XB-ART-27781Anat Embryol (Berl) 1988 Jan 01;1775:381-7. doi: 10.1007/bf00304734.
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The initial formation of muscle spindles was studied with electron microscopy using the toe muscle of Xenopus laevis. At the larval stage 57 (Nieuwkoop and Faber 1967), muscle spindles were first identified primarily by the presence of sensory endings associated with a thin bundle of myotubes, e.g. intrafusal (IF) myotubes which were partly invested by a single cellular layer. The number of IF myotubes per spindle was 5 to 6; the adult complement. IF- and extrafusal (EF) myotubes were almost identical in their size and structure. A few thinner IF myotubes with scarce myofibrils were also present. The reticular zone had been undeveloped. Sensory endings were smaller in size and in number per spindle than those in the adult, forming irregular beaded chains with occasional tubular expansions. The endings and IF myotubes were rarely in direct contact, being frequently interposed by a satellite cell and its process. Incipient fusimotor endings were widely distributed from the juxta-equatorial to the polar region. Large cored vesicles resembling the neurosecretory vesicles occurred in sensory and motor endings as well as in intramuscular nerve fibers. The vesicles may be involved in the neuronal influence upon the spindle differentiation. The results were compared with the formative process of mammalian spindles.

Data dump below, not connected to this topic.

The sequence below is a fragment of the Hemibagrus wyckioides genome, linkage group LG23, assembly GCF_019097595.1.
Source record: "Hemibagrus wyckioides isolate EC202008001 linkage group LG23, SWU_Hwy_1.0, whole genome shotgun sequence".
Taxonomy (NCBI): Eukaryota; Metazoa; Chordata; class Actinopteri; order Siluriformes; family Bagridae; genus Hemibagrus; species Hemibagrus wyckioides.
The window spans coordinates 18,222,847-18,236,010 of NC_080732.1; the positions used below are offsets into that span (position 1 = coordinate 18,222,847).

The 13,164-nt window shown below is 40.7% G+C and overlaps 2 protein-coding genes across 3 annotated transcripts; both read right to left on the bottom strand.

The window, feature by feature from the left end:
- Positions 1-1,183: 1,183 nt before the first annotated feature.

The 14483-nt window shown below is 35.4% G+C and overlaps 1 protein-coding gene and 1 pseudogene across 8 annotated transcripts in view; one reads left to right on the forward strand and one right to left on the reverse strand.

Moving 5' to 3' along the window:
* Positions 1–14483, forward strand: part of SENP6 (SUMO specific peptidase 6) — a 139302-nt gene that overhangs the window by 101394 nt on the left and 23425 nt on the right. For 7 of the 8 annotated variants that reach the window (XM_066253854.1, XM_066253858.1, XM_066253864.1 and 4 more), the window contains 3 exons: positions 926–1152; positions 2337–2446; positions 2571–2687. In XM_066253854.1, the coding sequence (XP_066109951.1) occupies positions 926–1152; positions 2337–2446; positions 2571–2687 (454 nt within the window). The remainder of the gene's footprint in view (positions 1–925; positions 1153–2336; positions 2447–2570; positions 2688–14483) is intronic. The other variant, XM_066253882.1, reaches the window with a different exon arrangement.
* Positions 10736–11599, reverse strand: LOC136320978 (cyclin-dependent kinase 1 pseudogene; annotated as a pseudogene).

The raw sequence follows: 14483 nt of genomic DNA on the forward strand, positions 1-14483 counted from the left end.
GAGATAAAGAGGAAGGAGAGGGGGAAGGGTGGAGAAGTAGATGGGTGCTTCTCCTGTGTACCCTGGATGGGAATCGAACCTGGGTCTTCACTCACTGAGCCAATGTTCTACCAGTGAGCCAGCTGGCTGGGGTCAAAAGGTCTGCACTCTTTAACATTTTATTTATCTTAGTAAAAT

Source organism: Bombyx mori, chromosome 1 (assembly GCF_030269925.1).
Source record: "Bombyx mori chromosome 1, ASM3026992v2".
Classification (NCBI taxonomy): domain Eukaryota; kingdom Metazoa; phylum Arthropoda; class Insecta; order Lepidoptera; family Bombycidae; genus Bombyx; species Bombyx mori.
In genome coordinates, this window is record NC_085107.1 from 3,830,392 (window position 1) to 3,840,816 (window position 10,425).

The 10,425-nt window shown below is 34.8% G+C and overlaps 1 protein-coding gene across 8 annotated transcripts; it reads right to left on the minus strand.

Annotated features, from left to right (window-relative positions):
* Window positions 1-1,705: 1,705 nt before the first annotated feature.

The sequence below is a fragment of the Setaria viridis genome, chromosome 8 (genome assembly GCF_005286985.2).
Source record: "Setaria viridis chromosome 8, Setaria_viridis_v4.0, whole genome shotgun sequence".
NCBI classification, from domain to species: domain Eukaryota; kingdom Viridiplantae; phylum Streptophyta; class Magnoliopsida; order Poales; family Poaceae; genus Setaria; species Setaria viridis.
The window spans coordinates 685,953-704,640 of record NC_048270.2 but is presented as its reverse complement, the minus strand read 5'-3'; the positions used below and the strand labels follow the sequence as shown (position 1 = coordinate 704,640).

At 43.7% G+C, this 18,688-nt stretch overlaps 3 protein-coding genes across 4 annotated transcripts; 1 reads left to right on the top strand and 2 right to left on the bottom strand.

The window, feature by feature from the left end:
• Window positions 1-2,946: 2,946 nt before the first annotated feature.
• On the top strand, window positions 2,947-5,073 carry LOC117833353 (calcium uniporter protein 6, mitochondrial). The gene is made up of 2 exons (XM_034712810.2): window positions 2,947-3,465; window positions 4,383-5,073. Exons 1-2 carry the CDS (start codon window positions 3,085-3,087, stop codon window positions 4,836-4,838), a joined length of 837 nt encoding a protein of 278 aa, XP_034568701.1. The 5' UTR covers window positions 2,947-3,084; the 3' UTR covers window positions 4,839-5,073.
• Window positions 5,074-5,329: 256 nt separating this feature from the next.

PubMed ID: 2966597
Article link: Anat Embryol (Berl)
Species referenced: Xenopus laevis
References [+] :
Barker, Development and regeneration of mammalian muscle spindles. 1984, Pubmed